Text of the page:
A year after, the Food and Drug Administration (FDA) approved this excimer laser and stated that it could only be used to correct mild nearsightedness in a procedure called Photorefractive Keratectomy (PK). In PRK, surgeons scrape away the very outer layer of the cornea (less than 5% thickness of the entire cornea) and then use the excimer laser to vaporize the underlying corneal tissue to a predetermined depth (no more than fifty percent thickness of the cornea). These results were very good as 90 percent of the cases showed that the patients achieved at least 20/40 vision, which is the usual standard to pass a drivers license test; however, the surgery had many drawbacks. While the procedure itself was not painful, patients had significant pain and discomfort for almost a week after the surgery (Gallo, 129). Worst of all, it often took a week to even see anything and six months to get the full benefits of the surgery (Gallo, 129).

Dr. Stephen Slade, a refractive surgeon, summarized the procedure well by saying, “PRK works well, but it hurts and the results take too long. To be honest, patients dont like it.” Soon after PRK was introduced, surgeons began testing a procedure called Laser In-Situ Keratomileusis, which was first partially introduced by the father of ophthalmology, Barraquer in 1950 (Slade, 8). Keratomileusis is derived from the Greek root keras (horn-like cornea) and mileusis (carving) and basically it is a procedure that involves slicing and peeling back the outer layer of the cornea (anterior cornea), leaving a hinge on one side, while the laser sculpts the tissue underneath (corneal stroma). After the excimer laser is done, the flap is placed back to where it was before, and no stitches are needed because the corneal flap heals by itself when left to dry. You are probably wondering if they still used the diamond scalpel, and the answer thankfully is not.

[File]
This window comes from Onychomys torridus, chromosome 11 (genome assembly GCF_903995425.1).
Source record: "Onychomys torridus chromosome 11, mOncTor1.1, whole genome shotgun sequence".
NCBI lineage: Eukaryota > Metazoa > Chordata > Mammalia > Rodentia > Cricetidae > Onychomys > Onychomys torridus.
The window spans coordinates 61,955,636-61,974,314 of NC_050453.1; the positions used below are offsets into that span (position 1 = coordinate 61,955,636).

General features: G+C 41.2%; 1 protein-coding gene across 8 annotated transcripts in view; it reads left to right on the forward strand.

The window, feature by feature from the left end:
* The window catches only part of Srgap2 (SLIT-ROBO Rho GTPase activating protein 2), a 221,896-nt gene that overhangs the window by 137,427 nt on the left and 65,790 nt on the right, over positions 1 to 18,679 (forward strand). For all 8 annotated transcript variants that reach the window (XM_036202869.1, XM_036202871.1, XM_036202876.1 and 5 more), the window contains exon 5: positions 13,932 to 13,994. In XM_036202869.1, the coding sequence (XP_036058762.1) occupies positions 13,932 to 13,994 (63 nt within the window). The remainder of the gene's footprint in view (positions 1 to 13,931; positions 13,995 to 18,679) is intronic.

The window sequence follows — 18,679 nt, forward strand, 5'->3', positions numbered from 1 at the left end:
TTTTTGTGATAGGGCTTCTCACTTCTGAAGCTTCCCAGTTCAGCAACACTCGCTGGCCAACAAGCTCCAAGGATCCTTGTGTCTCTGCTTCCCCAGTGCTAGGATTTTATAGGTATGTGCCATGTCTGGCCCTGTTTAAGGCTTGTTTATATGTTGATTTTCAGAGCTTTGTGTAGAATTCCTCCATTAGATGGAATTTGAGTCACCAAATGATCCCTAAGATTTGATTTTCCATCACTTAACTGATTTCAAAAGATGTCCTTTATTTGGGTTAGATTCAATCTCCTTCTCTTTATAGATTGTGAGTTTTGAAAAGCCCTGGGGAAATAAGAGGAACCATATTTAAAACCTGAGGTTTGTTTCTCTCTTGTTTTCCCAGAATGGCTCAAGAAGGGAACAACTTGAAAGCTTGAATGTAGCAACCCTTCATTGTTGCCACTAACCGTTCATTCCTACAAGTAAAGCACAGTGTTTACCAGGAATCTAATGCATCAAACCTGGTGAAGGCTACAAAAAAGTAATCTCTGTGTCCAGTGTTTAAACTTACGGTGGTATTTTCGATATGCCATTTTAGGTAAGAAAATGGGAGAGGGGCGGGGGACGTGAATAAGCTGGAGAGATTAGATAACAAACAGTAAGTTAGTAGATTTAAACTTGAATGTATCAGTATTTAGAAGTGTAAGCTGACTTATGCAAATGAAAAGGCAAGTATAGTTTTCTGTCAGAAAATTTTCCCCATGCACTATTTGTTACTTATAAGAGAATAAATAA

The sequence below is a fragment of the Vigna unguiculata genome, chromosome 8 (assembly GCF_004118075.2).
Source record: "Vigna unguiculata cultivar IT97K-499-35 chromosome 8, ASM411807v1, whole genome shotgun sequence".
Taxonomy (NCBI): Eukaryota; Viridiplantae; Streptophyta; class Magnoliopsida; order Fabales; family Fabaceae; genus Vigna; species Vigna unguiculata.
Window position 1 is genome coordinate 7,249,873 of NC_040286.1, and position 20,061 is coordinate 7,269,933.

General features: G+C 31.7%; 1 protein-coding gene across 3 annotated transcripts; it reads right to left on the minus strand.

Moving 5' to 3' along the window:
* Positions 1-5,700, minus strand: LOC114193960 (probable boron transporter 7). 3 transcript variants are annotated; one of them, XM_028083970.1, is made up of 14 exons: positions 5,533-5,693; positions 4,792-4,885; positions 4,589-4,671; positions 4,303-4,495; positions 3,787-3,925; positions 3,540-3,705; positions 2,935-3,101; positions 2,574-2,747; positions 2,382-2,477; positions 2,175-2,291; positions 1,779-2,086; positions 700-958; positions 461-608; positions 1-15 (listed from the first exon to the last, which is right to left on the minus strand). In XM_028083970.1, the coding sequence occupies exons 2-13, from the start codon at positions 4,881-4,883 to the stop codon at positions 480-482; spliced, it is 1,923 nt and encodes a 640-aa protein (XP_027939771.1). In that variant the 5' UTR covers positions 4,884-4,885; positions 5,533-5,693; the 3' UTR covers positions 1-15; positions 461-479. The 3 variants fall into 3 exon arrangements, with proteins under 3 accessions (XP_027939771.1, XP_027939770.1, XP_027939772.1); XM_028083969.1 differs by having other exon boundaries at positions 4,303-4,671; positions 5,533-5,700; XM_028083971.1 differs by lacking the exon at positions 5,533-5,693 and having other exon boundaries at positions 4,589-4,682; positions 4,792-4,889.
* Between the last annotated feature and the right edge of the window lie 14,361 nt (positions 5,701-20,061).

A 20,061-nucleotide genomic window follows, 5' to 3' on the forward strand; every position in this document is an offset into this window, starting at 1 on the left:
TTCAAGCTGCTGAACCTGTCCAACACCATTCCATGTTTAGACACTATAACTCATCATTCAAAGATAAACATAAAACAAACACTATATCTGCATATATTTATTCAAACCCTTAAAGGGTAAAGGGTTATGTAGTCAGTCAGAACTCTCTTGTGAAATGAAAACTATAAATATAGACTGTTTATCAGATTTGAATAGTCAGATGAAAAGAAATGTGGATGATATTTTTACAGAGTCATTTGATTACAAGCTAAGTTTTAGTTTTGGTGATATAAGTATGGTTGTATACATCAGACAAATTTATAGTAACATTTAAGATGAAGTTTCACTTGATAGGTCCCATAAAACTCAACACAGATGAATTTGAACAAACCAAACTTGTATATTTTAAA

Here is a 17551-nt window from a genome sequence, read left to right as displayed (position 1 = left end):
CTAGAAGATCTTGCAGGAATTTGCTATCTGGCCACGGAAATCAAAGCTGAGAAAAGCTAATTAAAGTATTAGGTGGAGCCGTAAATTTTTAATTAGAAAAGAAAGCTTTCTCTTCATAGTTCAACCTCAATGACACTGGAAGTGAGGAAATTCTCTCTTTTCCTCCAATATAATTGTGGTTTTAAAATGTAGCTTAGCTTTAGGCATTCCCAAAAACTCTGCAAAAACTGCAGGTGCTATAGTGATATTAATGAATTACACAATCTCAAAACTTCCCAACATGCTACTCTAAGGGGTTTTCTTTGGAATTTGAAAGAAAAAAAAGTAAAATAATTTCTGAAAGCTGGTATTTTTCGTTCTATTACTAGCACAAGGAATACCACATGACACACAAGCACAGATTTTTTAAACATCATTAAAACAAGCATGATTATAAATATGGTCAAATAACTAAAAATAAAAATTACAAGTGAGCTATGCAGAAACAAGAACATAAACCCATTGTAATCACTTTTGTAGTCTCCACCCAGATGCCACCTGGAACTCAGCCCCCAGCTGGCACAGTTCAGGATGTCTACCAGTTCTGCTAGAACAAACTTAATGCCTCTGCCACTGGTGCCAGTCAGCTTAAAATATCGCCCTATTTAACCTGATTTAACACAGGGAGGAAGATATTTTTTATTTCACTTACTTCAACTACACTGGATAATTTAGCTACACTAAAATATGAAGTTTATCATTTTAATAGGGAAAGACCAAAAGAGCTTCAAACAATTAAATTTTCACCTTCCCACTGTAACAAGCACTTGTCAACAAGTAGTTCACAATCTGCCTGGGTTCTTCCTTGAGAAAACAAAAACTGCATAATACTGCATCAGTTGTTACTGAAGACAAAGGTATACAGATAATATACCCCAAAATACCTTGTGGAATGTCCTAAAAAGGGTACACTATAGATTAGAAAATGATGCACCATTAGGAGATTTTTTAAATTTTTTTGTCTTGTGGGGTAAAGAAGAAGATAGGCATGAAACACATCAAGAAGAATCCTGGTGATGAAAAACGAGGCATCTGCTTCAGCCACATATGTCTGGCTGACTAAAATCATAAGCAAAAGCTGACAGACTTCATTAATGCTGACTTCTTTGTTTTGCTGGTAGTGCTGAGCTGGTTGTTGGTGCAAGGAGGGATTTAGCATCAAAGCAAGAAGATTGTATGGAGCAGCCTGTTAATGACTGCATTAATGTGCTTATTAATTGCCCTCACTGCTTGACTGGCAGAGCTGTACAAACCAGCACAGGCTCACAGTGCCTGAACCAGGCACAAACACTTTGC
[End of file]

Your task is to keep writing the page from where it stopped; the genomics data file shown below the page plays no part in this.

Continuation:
Surgeons use a very precise instrument called the microkeratome (See Figure 3) which makes LASIK very unique compared to other surgeries. This device is a mechanical shaver that has a sharp blade, which moves back and forth at very high speeds (See figure 2). After a suction ring has been placed on the cornea, the microkeratome is place on top of the cornea and advances across it at very small increments creating a flap that is only 1/3 inch in diameter. This instrument cuts the cornea at a uniform thickness and creates a portion of the cornea uncut. After the suction ring and the microkeratome have been removed, the corneal flap is folded back (See Figure 4), exposing the middle portion of the cornea.

Also in LASIK surgery, the excimer laser can be used at different frequencies and therefore produce different desired …